About the project:
Imperial Measures is a Wellcome-funded research project looking at the role of alcohol (primarily beer, ale and porter) in medical practice across colonial British India c.1850-1947.
The project engages with the social and cultural embeddedness of drinking within an Anglo-Indian context. It explore how and why alcohol, particularly beer in this instance, came to function in such a contradictory fashion during this period: vital but injurious to the health of the individual and of colonial society. The project will thus consider the extent to which beer was perceived simultaneously as a medical necessity (both for preventative and restorative reasons) but also a cause of various ailments and source of social anxiety to coloniser and colonised subject alike. In 2017, I received further funding to continue to explore the various drinking behaviours of colonial Britons and their health-related effects, broadening out my focus to examine the impact of national difference (Scots, English and Irish colonists or military personnel) on alcohol consumption using records at the British Library, National Archives and National Library of Scotland.
I’ll be using this space to document the life of the project until 2019 – so I’ll be showcasing some of the more intriguing, unusual or eye-opening sources that I uncover, as well as posting items of booze-related interest on a semi-regular basis.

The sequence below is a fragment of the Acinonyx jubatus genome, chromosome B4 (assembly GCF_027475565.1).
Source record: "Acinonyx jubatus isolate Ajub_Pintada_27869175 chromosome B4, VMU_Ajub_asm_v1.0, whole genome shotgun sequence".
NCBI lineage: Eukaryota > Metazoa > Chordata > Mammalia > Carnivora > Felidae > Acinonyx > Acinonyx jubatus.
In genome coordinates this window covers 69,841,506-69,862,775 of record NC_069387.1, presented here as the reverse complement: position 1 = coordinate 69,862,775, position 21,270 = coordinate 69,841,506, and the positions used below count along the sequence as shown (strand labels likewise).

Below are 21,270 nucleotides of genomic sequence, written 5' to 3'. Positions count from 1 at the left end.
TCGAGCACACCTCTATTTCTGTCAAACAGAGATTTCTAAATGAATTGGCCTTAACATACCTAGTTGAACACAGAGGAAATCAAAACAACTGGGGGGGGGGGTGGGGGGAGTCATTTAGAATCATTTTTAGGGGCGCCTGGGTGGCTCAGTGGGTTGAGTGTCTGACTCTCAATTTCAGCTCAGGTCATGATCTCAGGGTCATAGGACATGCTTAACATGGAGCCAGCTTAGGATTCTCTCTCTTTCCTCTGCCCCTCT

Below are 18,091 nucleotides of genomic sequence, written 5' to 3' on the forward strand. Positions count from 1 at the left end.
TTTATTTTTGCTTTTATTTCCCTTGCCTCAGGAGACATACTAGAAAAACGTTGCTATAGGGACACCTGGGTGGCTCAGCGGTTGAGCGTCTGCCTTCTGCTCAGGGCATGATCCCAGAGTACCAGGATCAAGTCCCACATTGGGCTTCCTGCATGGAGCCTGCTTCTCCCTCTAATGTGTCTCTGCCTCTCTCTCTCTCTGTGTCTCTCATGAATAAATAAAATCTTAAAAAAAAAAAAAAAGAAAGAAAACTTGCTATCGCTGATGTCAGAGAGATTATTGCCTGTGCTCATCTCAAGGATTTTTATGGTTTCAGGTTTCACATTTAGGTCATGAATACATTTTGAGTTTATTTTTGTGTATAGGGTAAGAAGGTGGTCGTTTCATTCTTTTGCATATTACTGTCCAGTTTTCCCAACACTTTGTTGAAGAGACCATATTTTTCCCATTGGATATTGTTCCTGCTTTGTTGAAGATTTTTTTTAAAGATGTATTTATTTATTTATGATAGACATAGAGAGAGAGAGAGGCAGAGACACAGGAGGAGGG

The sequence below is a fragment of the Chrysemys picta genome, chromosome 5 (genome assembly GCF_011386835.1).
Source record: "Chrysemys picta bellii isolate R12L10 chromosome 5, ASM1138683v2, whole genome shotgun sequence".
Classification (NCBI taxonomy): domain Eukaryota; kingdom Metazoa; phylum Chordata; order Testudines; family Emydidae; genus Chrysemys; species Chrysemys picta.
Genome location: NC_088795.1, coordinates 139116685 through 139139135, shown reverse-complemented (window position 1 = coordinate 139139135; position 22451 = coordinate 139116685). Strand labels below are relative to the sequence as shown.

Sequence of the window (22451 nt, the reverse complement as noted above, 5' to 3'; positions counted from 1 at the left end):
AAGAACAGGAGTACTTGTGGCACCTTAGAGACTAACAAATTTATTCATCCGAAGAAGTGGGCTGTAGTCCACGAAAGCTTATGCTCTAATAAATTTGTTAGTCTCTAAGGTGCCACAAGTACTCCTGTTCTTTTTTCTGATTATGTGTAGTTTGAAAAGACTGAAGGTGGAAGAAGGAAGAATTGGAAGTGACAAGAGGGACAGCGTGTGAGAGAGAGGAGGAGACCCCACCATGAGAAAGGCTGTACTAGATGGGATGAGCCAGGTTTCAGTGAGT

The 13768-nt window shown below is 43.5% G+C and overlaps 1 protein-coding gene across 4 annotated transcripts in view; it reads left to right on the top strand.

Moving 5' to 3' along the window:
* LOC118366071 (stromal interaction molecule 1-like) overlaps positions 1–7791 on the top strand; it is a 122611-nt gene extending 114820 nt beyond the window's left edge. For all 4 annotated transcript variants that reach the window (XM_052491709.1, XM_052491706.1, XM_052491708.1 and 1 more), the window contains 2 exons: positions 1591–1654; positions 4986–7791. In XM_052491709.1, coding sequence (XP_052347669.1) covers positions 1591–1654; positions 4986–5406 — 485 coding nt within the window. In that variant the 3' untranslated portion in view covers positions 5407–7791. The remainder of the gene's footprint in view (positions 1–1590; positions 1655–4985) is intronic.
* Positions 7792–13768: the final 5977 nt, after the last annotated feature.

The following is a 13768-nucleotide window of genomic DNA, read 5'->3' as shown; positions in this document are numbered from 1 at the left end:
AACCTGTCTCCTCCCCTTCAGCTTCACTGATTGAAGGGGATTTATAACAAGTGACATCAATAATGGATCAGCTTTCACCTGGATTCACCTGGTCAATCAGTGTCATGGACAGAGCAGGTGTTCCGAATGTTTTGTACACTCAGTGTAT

Hi, I’m Sam Goodman, and I’m Senior Lecturer in English & Communication at Bournemouth University. My principal research interests lie in twentieth-century fiction, medical humanities, and national identity, and I am author of British Spy Fiction & the End of Empire (2015), and editor of Medicine, Health & the Arts: Approaches to Medical Humanities (2014), both published with Routledge, and Violence & the Limits of Representation (2013, Palgrave).
I am also a BBC/Arts and Humanities Research Council New Generation Thinker for 2015-16, and have contributed to a range of programmes on BBC Radio 3, including this talk on beer and medicine delivered at 2015’s Free Thinking Festival: http://www.bbc.co.uk/programmes/b06p5999.
Aside from my academic interest in beer, I am a keen supporter/participant in the local beer scene of Bristol, where I live, as well as in Bournemouth and along the south coast. Alongside the academic element of the project, I am always looking for opportunities to take my research beyond the academy – if you have an idea for a public talk, a workshop, or just want to find out more about the project, please contact me on: email@example.com.